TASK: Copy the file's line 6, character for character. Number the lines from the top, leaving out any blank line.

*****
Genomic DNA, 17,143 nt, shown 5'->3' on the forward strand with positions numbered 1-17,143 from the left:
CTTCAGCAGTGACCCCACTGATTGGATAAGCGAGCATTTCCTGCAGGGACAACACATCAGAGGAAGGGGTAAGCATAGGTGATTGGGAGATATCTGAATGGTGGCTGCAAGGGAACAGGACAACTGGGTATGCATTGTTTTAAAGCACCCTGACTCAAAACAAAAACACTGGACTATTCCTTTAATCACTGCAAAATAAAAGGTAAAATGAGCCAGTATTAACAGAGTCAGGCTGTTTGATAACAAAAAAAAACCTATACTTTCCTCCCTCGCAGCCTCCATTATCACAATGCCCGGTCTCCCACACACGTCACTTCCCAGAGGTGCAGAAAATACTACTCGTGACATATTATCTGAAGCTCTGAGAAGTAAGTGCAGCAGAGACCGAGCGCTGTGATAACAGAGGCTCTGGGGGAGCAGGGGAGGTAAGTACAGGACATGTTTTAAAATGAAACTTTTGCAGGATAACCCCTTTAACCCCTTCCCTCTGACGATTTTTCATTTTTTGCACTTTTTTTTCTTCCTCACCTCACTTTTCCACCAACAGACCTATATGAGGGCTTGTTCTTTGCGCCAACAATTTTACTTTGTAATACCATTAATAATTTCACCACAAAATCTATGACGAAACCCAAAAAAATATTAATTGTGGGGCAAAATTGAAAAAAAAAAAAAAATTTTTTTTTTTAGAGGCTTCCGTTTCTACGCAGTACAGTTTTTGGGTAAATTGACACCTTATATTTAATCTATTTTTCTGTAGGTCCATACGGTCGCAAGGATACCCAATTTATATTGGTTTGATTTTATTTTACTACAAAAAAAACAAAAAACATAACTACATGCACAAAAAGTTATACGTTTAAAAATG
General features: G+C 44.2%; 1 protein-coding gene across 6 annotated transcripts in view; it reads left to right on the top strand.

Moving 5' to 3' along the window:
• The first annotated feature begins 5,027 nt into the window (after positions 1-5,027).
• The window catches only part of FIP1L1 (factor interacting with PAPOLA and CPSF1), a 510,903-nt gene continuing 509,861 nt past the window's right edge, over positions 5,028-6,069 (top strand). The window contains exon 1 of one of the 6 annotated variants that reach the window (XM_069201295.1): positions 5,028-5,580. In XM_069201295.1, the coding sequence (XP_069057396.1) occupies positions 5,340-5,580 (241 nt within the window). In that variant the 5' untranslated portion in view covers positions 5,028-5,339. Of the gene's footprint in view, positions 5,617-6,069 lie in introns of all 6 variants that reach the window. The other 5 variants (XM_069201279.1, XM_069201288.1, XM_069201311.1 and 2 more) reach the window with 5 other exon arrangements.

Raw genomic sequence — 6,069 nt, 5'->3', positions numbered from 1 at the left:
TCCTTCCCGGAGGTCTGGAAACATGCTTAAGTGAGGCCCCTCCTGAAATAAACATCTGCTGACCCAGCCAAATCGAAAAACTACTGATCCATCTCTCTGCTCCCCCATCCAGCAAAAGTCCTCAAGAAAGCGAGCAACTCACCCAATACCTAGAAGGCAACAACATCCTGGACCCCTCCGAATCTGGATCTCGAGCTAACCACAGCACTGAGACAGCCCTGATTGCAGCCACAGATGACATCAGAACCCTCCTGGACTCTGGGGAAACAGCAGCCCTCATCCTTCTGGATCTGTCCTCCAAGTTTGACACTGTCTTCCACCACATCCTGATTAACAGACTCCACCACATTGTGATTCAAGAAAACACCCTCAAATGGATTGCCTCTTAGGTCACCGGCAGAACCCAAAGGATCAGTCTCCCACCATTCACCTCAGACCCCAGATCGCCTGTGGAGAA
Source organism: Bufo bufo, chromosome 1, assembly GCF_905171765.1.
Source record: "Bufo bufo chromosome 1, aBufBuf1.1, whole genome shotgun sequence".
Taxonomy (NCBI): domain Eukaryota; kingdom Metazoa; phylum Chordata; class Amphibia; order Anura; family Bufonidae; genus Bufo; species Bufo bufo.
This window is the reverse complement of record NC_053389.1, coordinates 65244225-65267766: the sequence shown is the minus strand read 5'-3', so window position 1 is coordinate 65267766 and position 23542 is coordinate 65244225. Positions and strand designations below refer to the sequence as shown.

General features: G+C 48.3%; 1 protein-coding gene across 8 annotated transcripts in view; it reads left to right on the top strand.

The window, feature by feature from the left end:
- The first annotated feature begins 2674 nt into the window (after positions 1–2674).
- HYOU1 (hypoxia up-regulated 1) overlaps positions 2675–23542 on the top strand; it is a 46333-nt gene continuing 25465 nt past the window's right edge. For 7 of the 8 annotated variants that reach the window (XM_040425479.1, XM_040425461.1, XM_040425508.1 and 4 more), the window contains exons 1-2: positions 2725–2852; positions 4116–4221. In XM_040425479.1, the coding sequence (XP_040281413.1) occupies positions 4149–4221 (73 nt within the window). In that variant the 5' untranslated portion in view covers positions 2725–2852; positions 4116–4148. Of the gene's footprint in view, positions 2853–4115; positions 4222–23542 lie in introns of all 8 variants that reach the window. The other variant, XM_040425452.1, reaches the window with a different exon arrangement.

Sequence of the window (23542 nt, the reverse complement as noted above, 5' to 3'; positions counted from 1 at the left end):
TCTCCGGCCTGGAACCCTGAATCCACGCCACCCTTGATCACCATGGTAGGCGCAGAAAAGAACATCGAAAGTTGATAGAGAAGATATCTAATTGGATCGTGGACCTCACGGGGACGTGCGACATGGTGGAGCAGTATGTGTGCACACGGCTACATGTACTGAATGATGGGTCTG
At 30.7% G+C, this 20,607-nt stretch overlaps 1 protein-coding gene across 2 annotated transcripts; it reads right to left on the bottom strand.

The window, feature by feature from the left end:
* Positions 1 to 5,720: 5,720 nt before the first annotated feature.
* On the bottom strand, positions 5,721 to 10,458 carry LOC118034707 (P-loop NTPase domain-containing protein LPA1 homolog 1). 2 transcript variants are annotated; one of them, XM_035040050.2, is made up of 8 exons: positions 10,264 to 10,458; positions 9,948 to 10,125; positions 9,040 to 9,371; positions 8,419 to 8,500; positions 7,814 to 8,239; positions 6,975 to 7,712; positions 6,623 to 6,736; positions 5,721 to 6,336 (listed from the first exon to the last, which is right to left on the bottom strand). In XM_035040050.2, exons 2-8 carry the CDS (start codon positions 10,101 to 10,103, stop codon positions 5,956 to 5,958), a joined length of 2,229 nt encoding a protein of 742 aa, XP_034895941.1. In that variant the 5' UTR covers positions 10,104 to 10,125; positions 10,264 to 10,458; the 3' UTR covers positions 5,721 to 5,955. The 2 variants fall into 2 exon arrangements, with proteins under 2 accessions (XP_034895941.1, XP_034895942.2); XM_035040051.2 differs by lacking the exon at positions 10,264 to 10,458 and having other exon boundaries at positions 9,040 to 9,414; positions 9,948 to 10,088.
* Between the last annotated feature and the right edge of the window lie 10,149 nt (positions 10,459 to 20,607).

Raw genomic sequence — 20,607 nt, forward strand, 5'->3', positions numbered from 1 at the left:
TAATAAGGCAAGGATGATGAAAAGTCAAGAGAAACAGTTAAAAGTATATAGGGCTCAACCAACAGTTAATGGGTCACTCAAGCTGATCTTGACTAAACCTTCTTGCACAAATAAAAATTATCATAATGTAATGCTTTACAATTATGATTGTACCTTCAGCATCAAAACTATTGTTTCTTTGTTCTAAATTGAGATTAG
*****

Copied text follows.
• The window catches only part of FIP1L1 (factor interacting with PAPOLA and CPSF1), a 510,903-nt gene continuing 509,861 nt past the window's right edge, over positions 5,028-6,069 (top strand). The window contains exon 1 of one of the 6 annotated variants that reach the window (XM_069201295.1): positions 5,028-5,580. In XM_069201295.1, the coding sequence (XP_069057396.1) occupies positions 5,340-5,580 (241 nt within the window). In that variant the 5' untranslated portion in view covers positions 5,028-5,339. Of the gene's footprint in view, positions 5,617-6,069 lie in introns of all 6 variants that reach the window. The other 5 variants (XM_069201279.1, XM_069201288.1, XM_069201311.1 and 2 more) reach the window with 5 other exon arrangements.